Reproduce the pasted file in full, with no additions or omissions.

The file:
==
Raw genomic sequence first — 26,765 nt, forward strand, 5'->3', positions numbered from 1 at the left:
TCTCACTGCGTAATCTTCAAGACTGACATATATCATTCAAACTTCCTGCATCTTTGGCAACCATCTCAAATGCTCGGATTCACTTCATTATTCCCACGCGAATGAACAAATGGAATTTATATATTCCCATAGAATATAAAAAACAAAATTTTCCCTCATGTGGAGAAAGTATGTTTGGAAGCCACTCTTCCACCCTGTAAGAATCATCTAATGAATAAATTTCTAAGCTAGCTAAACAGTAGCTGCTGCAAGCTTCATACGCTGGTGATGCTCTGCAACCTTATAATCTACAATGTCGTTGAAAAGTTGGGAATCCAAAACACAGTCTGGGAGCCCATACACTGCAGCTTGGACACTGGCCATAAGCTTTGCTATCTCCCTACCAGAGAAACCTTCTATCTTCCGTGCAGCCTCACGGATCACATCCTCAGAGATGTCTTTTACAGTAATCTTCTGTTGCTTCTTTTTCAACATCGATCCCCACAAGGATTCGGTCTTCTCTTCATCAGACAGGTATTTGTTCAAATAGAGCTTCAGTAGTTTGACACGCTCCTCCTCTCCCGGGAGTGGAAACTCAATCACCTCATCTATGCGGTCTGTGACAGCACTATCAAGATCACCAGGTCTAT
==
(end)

Raw genomic sequence first — 26,765 nt, forward strand, 5'->3', positions numbered from 1 at the left:
TCTCACTGCGTAATCTTCAAGACTGACATATATCATTCAAACTTCCTGCATCTTTGGCAACCATCTCAAATGCTCGGATTCACTTCATTATTCCCACGCGAATGAACAAATGGAATTTATATATTCCCATAGAATATAAAAAACAAAATTTTCCCTCATGTGGAGAAAGTATGTTTGGAAGCCACTCTTCCACCCTGTAAGAATCATCTAATGAATAAATTTCTAAGCTAGCTAAACAGTAGCTGCTGCAAGCTTCATACGCTGGTGATGCTCTGCAACCTTATAATCTACAATGTCGTTGAAAAGTTGGGAATCCAAAACACAGTCTGGGAGCCCATACACTGCAGCTTGGACACTGGCCATAAGCTTTGCTATCTCCCTACCAGAGAAACCTTCTATCTTCCGTGCAGCCTCACGGATCACATCCTCAGAGATGTCTTTTACAGTAATCTTCTGTTGCTTCTTTTTCAACATCGATCCCCACAAGGATTCGGTCTTCTCTTCATCAGACAGGTATTTGTTCAAATAGAGCTTCAGTAGTTTGACACGCTCCTCCTCTCCCGGGAGTGGAAACTCAATCACCTCATCTATGCGGTCTGTGACAGCACTATCAAGATCACCAGGTCTAT